McMaster University Presents

The Walrus Talks Healthy Cities

Hamilton Wednesday, February 10, 2016

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  • “Activating Space” by Santee Smith, Kahawi Dance Theatre
  • “Good Stories Make Good Neighbours” by Miranda Hill, Project Bookmark
  • “Loneliness is the Greatest Poverty” by André Picard, the Globe and Mail
  • “Breaking Down Stigma” by Jennifer Heisz, McMaster University
  • “The Odd Interplay of Cities and Infection” by Gerry Wright, McMaster University
  • “Health Happens When You Fight for It” by Nick Saul, Community Food Centres Canada
  • “Creating Culture” by Tim Potocic, Supercrawl

Santee Smith (Tekaronhiáhkhwa), a mother, performer, award-winning producer, and choreographer, is from the Kahnyen’kehàka Nation, Turtle Clan, from Six Nations of the Grand River. She trained at Canada’s National Ballet School, holds kinesiology and psychology degrees from McMaster University, and has an M.A. in dance from York University. She produced her first choreographic work, Kaha:wi, in 2004 and founded Kaha:wi Dance Theatre in 2005, a vehicle for her artistic work. Santee is a recent recipient of a Dora Mavor Moore Award for outstanding new choreography in the dance division.

Miranda Hill is a writer and founding executive director of Project Bookmark Canada, the organization building Canada’s literary trail. In 2011, Miranda won the prestigious Writers’ Trust / McClelland and Stewart Journey Prize for her story “Petitions to Saint Chronic.” Doubleday Canada published her critically acclaimed short story collection, Sleeping Funny, in 2012, and it won the City of Hamilton Award for Fiction. Miranda reads and writes in Hamilton, Ontario and Woody Point, Newfoundland and Labrador, where she serves on the board of Writers at Woody Point. She is at work on a novel for Knopf Canada.

Robin Cox is director of the Resilience by Design Innovation Lab and head of Royal Roads University’s Disaster and Emergency Management graduate program. Her research deals with youth and their capacity for community resilience in the face of disasters, climate change, and socio-economic challenges. The RbD is a virtual and face-to-face consortium of academic and community researchers, students, post-doctoral fellows, and young people committed to resilience. Its strategies include arts-based methods, digital storytelling, design, and gamification.

André Picard is the health columnist at the Globe and Mail and one of Canada’s top public-policy writers. He is the author of the best-selling books Critical Care: Canadian Nurses Speak for Change and The Gift of Death: Confronting Canada’s Tainted-Blood Tragedy. André has received the Michener Award for Meritorious Public Service Journalism, the Canadian Policy Research Award, and the Atkinson Fellowship in Public Policy, and is a four-time finalist for the National Newspaper Awards. He lives in Montreal.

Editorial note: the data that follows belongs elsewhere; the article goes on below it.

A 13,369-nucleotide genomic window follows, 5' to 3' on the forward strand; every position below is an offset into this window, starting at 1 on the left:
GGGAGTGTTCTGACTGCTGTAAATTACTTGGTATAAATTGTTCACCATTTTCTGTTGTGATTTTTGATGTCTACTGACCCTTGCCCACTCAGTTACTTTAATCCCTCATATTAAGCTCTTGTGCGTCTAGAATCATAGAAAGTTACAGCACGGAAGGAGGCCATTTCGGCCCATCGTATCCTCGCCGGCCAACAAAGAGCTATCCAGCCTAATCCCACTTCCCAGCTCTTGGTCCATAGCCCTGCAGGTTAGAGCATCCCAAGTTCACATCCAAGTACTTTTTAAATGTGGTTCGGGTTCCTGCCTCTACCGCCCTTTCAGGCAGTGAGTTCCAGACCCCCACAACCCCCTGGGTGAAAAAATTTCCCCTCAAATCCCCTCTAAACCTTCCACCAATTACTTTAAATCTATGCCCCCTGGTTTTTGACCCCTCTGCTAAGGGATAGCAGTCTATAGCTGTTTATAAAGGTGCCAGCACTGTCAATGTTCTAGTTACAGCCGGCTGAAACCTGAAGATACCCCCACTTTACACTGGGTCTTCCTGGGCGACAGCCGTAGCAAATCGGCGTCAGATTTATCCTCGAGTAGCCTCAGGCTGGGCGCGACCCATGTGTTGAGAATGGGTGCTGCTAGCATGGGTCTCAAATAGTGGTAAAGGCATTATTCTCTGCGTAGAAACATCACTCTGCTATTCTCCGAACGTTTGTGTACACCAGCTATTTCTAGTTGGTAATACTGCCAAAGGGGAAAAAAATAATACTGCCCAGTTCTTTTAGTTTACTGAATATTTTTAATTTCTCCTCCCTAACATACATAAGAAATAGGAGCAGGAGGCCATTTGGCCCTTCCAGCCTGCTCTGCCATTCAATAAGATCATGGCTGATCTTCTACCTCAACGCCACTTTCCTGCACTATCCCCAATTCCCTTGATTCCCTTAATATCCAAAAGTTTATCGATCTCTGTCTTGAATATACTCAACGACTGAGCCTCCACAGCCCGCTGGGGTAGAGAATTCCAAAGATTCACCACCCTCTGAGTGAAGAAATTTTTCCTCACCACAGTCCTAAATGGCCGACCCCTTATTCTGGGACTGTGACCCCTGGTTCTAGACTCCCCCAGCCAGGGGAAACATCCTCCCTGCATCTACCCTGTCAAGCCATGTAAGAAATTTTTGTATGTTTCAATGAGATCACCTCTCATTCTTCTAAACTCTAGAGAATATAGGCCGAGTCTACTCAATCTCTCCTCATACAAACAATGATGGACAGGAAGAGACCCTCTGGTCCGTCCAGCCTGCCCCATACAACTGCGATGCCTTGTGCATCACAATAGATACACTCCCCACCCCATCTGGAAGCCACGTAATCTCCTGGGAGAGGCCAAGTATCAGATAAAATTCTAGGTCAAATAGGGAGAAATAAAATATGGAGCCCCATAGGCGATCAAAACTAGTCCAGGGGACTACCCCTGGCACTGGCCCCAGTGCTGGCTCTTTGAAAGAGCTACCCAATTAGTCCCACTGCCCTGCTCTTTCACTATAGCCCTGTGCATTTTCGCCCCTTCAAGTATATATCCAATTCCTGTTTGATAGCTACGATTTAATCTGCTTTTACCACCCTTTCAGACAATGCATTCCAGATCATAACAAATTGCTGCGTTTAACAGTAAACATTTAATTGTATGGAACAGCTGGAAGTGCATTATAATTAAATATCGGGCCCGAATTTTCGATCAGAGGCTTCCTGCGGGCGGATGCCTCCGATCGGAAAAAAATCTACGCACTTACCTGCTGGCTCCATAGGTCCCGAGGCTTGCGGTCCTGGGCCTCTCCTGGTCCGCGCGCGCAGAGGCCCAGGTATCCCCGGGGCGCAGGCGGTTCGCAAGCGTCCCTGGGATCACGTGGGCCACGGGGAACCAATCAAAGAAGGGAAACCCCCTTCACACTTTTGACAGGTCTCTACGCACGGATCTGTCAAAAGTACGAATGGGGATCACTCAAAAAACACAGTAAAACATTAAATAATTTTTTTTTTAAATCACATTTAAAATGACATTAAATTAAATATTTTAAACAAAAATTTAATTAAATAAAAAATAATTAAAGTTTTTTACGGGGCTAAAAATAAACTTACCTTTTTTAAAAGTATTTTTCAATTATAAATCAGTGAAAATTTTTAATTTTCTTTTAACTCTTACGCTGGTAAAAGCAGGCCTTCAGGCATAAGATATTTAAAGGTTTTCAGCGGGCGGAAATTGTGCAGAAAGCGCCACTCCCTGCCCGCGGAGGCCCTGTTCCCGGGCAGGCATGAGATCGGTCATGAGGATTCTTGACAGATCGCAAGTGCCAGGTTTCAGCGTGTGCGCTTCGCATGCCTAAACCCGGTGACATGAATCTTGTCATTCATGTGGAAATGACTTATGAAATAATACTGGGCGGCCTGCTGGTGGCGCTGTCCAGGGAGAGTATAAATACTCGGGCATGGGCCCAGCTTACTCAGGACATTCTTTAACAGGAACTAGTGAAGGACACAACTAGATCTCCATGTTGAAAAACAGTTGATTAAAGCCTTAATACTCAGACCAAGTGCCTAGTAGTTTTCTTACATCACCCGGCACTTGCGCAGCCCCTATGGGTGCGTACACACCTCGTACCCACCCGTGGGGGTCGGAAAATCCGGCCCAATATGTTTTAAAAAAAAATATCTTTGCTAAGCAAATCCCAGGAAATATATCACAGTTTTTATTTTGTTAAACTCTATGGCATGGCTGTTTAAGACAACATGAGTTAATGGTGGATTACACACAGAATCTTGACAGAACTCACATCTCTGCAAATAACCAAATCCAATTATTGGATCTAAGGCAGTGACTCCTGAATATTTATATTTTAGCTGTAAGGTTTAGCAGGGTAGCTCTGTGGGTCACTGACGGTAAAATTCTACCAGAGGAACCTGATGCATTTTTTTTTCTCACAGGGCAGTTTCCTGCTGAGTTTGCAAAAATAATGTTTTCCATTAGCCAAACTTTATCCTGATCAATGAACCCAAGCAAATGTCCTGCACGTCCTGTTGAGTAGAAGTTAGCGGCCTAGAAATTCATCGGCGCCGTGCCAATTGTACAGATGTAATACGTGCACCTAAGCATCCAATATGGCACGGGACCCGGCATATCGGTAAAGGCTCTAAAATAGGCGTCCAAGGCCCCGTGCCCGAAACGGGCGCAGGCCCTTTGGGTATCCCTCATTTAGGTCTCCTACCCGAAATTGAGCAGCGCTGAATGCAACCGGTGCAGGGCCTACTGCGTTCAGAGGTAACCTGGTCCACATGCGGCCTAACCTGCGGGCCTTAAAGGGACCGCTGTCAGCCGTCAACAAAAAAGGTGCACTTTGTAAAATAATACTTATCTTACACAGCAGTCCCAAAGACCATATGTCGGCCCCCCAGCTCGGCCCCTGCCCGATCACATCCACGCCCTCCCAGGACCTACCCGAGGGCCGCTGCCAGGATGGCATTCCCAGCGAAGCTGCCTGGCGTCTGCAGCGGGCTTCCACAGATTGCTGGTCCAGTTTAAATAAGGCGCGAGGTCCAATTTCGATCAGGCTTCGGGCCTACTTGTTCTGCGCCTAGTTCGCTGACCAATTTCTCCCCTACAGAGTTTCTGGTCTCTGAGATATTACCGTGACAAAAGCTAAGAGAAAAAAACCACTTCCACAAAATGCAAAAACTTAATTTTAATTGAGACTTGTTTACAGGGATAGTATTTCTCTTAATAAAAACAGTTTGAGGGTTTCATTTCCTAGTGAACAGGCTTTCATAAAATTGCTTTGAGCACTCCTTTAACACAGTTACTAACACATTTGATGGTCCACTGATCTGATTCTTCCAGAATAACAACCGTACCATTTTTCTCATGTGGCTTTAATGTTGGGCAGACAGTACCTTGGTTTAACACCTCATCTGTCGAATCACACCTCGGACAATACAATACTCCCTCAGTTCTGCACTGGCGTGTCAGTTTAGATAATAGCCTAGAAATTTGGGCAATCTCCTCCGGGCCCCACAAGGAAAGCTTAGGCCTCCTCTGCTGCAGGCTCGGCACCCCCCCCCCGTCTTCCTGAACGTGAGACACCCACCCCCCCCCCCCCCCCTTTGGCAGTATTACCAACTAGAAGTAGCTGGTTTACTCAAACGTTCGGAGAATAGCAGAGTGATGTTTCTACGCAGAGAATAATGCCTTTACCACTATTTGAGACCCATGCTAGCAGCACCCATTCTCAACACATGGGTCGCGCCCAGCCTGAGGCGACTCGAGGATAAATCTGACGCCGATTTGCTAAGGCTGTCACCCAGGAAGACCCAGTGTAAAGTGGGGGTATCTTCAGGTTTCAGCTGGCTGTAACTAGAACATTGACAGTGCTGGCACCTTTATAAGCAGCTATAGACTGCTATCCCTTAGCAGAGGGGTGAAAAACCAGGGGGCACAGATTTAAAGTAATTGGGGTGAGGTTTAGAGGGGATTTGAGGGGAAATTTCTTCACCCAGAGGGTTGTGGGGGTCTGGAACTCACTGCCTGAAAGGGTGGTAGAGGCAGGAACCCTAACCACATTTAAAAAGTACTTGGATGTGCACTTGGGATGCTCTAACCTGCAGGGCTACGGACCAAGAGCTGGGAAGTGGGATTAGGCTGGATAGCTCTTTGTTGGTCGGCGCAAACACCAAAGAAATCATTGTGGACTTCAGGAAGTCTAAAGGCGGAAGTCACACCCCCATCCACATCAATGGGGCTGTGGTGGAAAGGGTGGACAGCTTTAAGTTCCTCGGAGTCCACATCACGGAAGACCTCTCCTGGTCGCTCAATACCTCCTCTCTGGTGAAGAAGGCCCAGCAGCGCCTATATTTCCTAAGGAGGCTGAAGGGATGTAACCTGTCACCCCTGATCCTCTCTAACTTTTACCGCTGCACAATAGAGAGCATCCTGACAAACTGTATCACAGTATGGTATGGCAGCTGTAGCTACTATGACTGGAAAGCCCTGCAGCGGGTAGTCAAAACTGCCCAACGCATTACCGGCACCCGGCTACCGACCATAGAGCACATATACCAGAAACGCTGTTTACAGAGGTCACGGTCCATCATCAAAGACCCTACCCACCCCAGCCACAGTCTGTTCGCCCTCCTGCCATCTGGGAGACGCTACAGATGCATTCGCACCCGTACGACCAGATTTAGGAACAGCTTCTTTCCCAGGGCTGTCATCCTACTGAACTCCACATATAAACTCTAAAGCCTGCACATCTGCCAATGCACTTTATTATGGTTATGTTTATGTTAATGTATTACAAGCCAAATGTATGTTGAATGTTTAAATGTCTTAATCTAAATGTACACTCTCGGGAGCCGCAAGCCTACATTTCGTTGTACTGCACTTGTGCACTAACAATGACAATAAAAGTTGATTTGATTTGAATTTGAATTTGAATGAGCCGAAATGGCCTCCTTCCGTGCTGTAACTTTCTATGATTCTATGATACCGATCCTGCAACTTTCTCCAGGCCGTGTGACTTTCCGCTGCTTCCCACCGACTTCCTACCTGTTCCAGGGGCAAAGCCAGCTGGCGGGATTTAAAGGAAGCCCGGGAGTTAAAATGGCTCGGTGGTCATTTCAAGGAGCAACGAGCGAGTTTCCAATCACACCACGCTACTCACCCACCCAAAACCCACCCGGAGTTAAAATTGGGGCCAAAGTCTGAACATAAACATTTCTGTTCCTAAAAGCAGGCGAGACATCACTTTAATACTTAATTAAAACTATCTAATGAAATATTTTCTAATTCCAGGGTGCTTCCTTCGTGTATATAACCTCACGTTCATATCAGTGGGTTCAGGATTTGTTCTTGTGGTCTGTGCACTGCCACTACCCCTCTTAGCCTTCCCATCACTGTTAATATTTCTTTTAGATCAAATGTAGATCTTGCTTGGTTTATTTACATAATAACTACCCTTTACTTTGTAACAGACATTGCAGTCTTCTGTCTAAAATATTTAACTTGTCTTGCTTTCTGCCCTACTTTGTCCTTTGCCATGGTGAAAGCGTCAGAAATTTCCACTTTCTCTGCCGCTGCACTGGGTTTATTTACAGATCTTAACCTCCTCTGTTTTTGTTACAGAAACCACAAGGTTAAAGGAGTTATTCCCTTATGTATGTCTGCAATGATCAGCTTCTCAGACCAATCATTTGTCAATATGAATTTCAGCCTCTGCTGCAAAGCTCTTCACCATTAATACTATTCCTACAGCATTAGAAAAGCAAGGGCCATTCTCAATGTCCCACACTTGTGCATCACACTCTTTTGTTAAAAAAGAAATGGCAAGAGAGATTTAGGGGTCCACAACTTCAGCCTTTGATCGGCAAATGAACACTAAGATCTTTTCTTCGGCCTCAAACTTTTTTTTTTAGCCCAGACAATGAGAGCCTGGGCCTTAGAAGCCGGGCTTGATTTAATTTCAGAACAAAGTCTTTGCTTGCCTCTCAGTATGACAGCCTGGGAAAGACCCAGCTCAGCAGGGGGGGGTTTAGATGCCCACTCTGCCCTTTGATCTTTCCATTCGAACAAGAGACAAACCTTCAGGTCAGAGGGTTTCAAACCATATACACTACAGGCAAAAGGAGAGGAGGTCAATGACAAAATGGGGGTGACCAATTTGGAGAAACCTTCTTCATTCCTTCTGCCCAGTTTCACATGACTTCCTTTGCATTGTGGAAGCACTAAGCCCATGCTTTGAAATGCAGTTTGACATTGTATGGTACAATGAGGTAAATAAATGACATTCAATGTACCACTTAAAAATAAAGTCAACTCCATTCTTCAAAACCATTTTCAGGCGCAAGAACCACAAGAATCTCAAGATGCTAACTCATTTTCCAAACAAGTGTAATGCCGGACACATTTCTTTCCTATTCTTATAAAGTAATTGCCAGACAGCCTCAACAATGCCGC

Jennifer Heisz began her appointment as assistant professor in kinesiology and associate director (seniors) of McMaster University’s Physical Activity Centre of Excellence after receiving her Ph.D. in cognitive neuroscience. Jennifer directs the Neurophysiology and Fitness Lab; has published extensively in prominent journals on the neurophysiology of fitness, aging, and cognitive neuroscience; and recently received an Early Researcher Award from the Ontario Research Coalition.

Gerry Wright, a former student at the University of Waterloo and Harvard, joined McMaster University’s Department of Biochemistry and Biomedical Sciences in 1993 and holds the Michael G. DeGroote Chair in Infection and Anti-infective Research. He is founding director of the McMaster Antimicrobial Research Centre, co-founder of the McMaster High-Throughput Screening Facility, past chair of the Department of Biochemistry and Biomedical Sciences, a fellow of the Royal Society of Canada, and a member of the American Academy of Microbiology. He has received the a former and he received the Killam Research Fellowship, a Premier’s Research Excellence Award, and a John Charles Polanyi Prize.

Nick Saul is president and CEO of Community Food Centres Canada, a national organization that builds vibrant, food-focused community centres in low-income neighbourhoods. He is a recipient of the Jane Jacobs Prize and the Queen Elizabeth II Diamond Jubilee Medal. Nick speaks regularly on issues of justice and the Community Food Centre model of food access, health, and community building. His bestselling book, The Stop: How the Fight for Good Food Transformed a Community and Inspired a Movement, written with his wife, Andrea Curtis, was nominated for the Toronto Book Award. Nick lives in Toronto.

Tim Potocic is co-owner and president of Hamilton’s Sonic Unyon Records, which includes in-house labels Sonic Unyon Metal and Goodfellow Records. Tim currently sits on the boards of the Canadian Independent Music Association, the Downtown Hamilton Business Improvement Area, the Hamilton Arts Council, and Cobalt Connects, and he has received a Canadian Music Industry Award and a Hamilton Entrepreneur of the Year Award. In 2009, Sonic Unyon expanded into live music as part of Supercrawl, a yearly award-winning festival, which Tim founded.

The Walrus
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